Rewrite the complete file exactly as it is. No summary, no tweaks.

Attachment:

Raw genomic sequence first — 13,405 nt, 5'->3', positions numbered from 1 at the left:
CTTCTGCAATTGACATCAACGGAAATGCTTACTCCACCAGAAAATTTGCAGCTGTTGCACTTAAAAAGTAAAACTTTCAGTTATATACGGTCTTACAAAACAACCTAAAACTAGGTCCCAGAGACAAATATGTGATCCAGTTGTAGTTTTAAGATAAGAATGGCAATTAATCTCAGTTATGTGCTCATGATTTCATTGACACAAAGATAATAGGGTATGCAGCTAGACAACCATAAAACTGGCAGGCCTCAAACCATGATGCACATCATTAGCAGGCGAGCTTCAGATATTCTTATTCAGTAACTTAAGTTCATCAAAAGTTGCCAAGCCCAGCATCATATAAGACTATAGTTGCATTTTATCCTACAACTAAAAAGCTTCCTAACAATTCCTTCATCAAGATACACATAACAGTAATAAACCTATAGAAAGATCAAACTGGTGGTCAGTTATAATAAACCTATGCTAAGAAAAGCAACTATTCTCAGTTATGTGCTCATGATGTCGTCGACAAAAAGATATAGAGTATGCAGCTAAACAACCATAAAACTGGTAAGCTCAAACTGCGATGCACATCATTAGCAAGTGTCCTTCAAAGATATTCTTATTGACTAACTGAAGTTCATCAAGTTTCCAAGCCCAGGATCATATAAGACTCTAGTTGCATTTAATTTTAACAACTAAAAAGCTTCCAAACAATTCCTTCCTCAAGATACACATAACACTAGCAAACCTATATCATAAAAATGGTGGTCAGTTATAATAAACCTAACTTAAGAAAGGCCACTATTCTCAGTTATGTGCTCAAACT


Raw genomic sequence first — 13,405 nt, 5'->3', positions numbered from 1 at the left:
CTTCTGCAATTGACATCAACGGAAATGCTTACTCCACCAGAAAATTTGCAGCTGTTGCACTTAAAAAGTAAAACTTTCAGTTATATACGGTCTTACAAAACAACCTAAAACTAGGTCCCAGAGACAAATATGTGATCCAGTTGTAGTTTTAAGATAAGAATGGCAATTAATCTCAGTTATGTGCTCATGATTTCATTGACACAAAGATAATAGGGTATGCAGCTAGACAACCATAAAACTGGCAGGCCTCAAACCATGATGCACATCATTAGCAGGCGAGCTTCAGATATTCTTATTCAGTAACTTAAGTTCATCAAAAGTTGCCAAGCCCAGCATCATATAAGACTATAGTTGCATTTTATCCTACAACTAAAAAGCTTCCTAACAATTCCTTCATCAAGATACACATAACAGTAATAAACCTATAGAAAGATCAAACTGGTGGTCAGTTATAATAAACCTATGCTAAGAAAAGCAACTATTCTCAGTTATGTGCTCATGATGTCGTCGACAAAAAGATATAGAGTATGCAGCTAAACAACCATAAAACTGGTAAGCTCAAACTGCGATGCACATCATTAGCAAGTGTCCTTCAAAGATATTCTTATTGACTAACTGAAGTTCATCAAGTTTCCAAGCCCAGGATCATATAAGACTCTAGTTGCATTTAATTTTAACAACTAAAAAGCTTCCAAACAATTCCTTCCTCAAGATACACATAACACTAGCAAACCTATATCATAAAAATGGTGGTCAGTTATAATAAACCTAACTTAAGAAAGGCCACTATTCTCAGTTATGTGCTCAAACT